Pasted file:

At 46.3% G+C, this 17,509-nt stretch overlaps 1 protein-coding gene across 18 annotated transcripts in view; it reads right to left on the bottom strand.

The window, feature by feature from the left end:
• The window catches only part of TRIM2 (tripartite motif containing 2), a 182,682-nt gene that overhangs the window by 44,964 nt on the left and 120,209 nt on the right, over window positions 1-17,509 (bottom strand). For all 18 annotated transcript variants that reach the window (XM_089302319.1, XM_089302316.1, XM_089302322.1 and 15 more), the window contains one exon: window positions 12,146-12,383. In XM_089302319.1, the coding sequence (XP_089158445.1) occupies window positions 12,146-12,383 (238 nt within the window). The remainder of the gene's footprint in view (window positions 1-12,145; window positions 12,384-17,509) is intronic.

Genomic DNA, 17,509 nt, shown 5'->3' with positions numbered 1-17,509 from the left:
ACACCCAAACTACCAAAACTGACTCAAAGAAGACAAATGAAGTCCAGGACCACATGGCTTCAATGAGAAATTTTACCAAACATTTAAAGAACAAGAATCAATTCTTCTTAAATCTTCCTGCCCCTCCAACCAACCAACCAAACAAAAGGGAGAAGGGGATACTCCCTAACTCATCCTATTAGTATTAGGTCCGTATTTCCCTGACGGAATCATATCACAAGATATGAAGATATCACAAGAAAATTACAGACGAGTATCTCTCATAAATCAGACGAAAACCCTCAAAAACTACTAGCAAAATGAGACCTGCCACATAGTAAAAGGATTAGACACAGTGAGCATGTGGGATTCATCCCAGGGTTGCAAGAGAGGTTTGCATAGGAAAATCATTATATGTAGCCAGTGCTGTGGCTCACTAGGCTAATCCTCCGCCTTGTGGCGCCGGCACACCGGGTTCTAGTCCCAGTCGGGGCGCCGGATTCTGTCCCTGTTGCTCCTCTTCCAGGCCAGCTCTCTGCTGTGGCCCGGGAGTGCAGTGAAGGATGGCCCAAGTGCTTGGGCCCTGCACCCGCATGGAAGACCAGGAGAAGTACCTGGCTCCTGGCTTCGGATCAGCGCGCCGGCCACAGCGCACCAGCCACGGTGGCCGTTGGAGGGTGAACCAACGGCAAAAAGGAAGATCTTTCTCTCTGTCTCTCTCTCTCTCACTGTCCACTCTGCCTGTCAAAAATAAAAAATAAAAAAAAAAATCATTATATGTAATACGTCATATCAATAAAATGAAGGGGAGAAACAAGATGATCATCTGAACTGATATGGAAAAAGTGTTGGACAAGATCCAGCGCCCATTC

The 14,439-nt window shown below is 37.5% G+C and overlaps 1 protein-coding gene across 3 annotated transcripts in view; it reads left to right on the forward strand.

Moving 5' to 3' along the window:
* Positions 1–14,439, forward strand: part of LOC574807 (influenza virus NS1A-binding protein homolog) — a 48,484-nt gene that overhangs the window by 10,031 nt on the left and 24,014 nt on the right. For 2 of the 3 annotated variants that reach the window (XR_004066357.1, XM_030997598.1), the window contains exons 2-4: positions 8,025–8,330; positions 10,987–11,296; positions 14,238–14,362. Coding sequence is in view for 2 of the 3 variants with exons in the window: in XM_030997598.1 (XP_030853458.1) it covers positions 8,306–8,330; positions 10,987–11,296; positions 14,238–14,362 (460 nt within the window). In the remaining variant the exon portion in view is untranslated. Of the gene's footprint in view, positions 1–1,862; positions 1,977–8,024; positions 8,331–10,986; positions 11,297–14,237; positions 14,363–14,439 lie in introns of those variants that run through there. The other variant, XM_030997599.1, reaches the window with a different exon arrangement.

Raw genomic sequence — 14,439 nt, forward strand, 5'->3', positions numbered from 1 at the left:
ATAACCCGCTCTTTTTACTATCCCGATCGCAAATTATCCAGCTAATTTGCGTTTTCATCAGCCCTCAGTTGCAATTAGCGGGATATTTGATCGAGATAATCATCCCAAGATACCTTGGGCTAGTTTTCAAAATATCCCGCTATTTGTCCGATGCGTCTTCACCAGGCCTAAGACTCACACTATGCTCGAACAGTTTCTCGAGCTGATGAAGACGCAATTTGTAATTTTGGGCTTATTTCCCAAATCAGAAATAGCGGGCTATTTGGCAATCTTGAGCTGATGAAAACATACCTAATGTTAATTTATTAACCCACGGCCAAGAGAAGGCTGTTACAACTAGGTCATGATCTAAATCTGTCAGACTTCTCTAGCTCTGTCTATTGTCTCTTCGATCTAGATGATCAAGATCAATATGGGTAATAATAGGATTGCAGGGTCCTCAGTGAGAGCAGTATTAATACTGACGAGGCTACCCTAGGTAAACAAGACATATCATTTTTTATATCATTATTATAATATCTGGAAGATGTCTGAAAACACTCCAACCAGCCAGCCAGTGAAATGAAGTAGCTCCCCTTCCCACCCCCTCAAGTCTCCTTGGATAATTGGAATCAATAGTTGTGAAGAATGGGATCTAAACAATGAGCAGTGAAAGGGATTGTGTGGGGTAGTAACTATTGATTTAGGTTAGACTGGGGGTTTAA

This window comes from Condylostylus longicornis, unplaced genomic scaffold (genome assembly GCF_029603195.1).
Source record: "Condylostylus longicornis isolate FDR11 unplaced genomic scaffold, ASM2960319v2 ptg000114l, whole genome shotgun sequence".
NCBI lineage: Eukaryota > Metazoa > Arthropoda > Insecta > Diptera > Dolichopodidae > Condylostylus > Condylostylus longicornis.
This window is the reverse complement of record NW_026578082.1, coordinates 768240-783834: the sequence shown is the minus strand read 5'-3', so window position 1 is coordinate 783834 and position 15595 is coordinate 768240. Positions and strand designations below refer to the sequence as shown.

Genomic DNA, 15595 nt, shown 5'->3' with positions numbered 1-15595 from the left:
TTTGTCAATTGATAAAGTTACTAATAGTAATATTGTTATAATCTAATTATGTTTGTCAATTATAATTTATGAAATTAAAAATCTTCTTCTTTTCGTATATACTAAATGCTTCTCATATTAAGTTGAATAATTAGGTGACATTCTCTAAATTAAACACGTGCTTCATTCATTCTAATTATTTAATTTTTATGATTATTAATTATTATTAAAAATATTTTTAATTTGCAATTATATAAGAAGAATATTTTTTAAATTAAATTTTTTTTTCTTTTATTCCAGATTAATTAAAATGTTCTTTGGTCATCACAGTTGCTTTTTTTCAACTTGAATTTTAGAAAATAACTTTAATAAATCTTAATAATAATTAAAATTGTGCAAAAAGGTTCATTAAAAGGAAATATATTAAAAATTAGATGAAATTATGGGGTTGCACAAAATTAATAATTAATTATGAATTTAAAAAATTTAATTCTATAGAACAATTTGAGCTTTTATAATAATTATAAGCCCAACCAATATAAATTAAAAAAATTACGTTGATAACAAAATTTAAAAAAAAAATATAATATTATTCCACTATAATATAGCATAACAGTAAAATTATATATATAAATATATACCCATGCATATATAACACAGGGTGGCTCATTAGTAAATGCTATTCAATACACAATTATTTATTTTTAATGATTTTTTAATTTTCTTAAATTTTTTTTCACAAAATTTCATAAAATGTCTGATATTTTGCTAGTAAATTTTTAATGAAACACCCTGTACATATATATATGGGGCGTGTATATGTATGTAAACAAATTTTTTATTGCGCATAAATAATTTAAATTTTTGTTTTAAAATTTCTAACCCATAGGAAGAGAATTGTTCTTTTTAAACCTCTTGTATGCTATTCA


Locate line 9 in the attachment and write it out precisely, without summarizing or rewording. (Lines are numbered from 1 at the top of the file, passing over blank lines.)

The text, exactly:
Raw genomic sequence — 14,439 nt, forward strand, 5'->3', positions numbered from 1 at the left: